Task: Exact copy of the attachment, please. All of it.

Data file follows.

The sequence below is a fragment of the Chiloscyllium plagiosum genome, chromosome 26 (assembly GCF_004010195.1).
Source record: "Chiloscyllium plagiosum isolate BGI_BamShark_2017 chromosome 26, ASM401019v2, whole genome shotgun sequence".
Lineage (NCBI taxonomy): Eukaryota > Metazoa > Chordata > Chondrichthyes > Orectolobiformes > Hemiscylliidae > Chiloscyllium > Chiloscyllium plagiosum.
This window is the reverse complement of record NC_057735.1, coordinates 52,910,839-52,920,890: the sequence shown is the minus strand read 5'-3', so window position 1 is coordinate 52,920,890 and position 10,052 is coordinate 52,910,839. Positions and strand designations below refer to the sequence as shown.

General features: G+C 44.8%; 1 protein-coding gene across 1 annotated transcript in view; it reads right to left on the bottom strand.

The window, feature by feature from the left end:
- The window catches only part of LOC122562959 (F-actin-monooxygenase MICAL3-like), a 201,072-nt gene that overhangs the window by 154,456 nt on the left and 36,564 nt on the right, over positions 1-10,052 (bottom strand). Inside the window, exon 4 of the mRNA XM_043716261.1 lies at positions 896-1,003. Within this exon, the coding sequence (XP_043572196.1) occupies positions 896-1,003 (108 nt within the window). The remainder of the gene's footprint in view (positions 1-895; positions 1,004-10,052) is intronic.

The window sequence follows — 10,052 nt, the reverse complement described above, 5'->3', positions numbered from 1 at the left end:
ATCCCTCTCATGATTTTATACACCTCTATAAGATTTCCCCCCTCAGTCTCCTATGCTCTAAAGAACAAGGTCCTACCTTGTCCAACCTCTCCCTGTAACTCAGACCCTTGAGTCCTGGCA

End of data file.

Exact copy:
The sequence below is a fragment of the Chiloscyllium plagiosum genome, chromosome 26 (assembly GCF_004010195.1).
Source record: "Chiloscyllium plagiosum isolate BGI_BamShark_2017 chromosome 26, ASM401019v2, whole genome shotgun sequence".
Lineage (NCBI taxonomy): Eukaryota > Metazoa > Chordata > Chondrichthyes > Orectolobiformes > Hemiscylliidae > Chiloscyllium > Chiloscyllium plagiosum.
This window is the reverse complement of record NC_057735.1, coordinates 52,910,839-52,920,890: the sequence shown is the minus strand read 5'-3', so window position 1 is coordinate 52,920,890 and position 10,052 is coordinate 52,910,839. Positions and strand designations below refer to the sequence as shown.

General features: G+C 44.8%; 1 protein-coding gene across 1 annotated transcript in view; it reads right to left on the bottom strand.

The window, feature by feature from the left end:
- The window catches only part of LOC122562959 (F-actin-monooxygenase MICAL3-like), a 201,072-nt gene that overhangs the window by 154,456 nt on the left and 36,564 nt on the right, over positions 1-10,052 (bottom strand). Inside the window, exon 4 of the mRNA XM_043716261.1 lies at positions 896-1,003. Within this exon, the coding sequence (XP_043572196.1) occupies positions 896-1,003 (108 nt within the window). The remainder of the gene's footprint in view (positions 1-895; positions 1,004-10,052) is intronic.

The window sequence follows — 10,052 nt, the reverse complement described above, 5'->3', positions numbered from 1 at the left end:
ATCCCTCTCATGATTTTATACACCTCTATAAGATTTCCCCCCTCAGTCTCCTATGCTCTAAAGAACAAGGTCCTACCTTGTCCAACCTCTCCCTGTAACTCAGACCCTTGAGTCCTGGCA